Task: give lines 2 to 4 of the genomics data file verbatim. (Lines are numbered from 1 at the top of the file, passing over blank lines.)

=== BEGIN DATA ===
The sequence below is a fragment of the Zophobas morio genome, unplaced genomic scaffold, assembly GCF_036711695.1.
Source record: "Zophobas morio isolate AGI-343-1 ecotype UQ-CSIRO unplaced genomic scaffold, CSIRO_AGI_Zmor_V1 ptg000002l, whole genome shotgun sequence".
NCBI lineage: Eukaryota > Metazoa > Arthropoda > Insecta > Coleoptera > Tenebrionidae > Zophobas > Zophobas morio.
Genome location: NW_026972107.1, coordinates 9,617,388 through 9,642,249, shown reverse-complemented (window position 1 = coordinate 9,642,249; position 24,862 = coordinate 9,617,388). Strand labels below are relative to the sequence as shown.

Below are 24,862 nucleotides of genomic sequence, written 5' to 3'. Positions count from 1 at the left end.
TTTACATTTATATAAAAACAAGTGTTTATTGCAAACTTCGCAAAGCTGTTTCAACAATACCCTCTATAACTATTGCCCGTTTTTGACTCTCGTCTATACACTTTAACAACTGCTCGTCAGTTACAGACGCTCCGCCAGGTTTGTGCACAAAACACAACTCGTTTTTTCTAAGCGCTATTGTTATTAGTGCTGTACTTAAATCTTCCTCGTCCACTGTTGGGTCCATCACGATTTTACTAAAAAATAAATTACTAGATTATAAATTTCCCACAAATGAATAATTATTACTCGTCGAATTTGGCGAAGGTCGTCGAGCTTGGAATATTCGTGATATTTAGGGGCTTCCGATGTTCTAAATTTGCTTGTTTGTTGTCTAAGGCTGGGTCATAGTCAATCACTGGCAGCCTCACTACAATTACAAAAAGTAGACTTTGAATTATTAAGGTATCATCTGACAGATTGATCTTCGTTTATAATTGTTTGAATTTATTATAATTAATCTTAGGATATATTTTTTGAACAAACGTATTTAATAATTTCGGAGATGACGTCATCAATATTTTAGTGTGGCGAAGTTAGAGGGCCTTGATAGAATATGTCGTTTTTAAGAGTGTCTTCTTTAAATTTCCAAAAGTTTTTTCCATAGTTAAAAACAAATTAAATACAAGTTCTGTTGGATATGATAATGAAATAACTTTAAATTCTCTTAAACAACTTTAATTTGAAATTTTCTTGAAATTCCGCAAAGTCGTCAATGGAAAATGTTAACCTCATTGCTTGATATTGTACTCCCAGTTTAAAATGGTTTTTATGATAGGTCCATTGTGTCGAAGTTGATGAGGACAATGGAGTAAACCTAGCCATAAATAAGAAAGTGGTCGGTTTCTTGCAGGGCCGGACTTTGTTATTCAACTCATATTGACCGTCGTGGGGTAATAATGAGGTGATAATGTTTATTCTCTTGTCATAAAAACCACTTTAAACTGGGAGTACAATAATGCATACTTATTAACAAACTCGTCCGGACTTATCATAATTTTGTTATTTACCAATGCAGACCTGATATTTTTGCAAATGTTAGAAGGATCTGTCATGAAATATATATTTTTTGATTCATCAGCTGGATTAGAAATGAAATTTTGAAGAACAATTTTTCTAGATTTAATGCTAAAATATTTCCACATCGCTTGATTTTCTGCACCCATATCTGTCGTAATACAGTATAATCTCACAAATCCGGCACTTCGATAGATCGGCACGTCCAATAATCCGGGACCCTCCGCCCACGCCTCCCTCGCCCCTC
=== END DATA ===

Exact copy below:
Source record: "Zophobas morio isolate AGI-343-1 ecotype UQ-CSIRO unplaced genomic scaffold, CSIRO_AGI_Zmor_V1 ptg000002l, whole genome shotgun sequence".
NCBI lineage: Eukaryota > Metazoa > Arthropoda > Insecta > Coleoptera > Tenebrionidae > Zophobas > Zophobas morio.
Genome location: NW_026972107.1, coordinates 9,617,388 through 9,642,249, shown reverse-complemented (window position 1 = coordinate 9,642,249; position 24,862 = coordinate 9,617,388). Strand labels below are relative to the sequence as shown.